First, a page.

My 1st Visit to a Dojo Other Than Nishinomiya and Umeda
On August 22, I had a chance to help CoderDojo Kumano as a mentor. Located in Wakayama, CoderDojo Kumano holds Dojo sessions at Kyoiku Gakusya, which building was a renovated old school. The atmosphere there was so much different from the two Dojos where I regularly join: CoderDojo Nishinomiya at a local community center and Umeda at a coworking place. Being at the once old school, I felt I was more like a teacher than a mentor.
Let’s Try to Develop Android Apps
This time I instructed three children. The youngest kid was an elementary student who continued his ongoing Scratch work. The other two were Junior high students. At first, the elder kids looked wondering what to do, so I recommended them to develop Android apps as MIT App Inventor came to my mind. MIT App Inventor is a blocks-based programming tool that enables you to build fully functional apps. The blocks-based programming learning method is similar to Scratch.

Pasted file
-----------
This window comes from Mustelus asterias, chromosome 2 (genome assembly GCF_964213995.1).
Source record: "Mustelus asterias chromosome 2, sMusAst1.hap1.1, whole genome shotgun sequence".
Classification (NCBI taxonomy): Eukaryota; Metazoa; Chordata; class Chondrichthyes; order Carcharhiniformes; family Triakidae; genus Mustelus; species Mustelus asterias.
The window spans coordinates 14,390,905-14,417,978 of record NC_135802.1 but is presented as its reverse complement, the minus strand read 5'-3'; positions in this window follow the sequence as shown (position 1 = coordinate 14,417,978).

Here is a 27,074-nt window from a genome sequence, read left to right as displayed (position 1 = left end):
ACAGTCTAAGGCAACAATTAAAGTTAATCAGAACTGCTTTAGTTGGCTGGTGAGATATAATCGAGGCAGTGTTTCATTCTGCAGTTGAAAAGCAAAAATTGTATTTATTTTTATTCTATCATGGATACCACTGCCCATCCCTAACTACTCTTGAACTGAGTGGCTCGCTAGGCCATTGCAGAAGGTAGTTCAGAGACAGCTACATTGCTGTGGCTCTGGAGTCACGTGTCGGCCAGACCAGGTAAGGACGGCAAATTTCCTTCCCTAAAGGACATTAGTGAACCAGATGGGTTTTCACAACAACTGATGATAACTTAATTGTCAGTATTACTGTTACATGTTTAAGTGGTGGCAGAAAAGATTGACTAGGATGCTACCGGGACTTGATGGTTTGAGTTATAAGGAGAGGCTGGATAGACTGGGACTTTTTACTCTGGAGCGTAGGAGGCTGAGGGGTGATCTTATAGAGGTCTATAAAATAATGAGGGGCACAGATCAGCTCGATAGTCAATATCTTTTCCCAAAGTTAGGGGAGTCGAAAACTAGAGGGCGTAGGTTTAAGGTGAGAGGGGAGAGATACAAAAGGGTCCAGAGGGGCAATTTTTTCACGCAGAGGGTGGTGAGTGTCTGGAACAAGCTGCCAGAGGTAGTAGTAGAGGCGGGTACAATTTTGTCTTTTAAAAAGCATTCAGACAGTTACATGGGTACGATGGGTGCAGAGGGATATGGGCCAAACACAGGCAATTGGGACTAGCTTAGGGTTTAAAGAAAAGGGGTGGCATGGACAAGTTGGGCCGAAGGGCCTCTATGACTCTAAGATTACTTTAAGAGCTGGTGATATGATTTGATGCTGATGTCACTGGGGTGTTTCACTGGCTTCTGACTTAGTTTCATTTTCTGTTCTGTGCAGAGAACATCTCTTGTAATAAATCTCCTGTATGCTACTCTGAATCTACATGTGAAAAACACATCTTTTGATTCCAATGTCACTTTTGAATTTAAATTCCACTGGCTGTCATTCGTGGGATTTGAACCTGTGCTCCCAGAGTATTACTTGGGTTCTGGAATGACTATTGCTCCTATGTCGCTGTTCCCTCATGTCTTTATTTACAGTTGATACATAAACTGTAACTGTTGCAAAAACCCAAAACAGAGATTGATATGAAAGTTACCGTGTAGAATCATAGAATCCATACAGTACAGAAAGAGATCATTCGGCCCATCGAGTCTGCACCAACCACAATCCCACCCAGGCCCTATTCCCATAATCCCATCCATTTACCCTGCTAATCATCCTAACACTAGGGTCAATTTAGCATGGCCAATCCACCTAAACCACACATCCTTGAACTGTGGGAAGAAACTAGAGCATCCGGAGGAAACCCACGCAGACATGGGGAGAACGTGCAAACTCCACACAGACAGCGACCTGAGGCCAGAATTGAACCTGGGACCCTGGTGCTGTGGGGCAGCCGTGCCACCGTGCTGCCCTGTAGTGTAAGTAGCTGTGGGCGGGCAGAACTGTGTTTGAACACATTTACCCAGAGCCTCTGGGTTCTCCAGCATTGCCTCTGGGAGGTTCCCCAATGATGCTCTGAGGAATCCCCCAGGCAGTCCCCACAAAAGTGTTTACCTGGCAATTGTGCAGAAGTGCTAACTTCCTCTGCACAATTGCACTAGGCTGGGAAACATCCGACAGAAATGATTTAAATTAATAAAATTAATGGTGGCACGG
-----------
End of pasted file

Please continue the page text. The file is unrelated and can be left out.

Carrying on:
First the two kids learned how to use MIT App Inventor, and tried basic functions with me. Then they tried creating an OMIKUJI (Japanese fortune slip) app. Though they knew how to use Scratch well, MIT App Inventor seemed quite challenging for them. After getting stacked and struggled, they made the app at the end.
Understandably, apps developed by MIT App Inventor can be installed into Android devices. When the two kids made a presentation about their development, they demonstrated the app installed into an Android device.
A New Alternative After Scratch?
These days at both Nishinomiya and Umeda, kids try HTML, JavaScrips and Arduino when they become less interested in Scratch. For those who want to try something new and different, I thought MIT App Inventor could be a new alternative. Only a downside of it is you cannot see results right away as Scratch does. You have to install the app to an Android device first to see whether your app is working.
Yet it must be exciting for kids to see what they’ve created can actually work on Android devices. If they become interested in creating mobile apps, I think they can progress to next steps (learning Objective-c,Swift,Android Java）by their own.
This was the first mentor experience at a different Dojo for me whose home Dojos are Nishinomiya and Umeda. The Dojo at Kumano had a different atmosphere which was very new to me. I’d like to join Dojo sessions at different locations again whenever I have a chance in the future.
This post was translated from Japanese and edited. The original post was written by Ippei Sumida.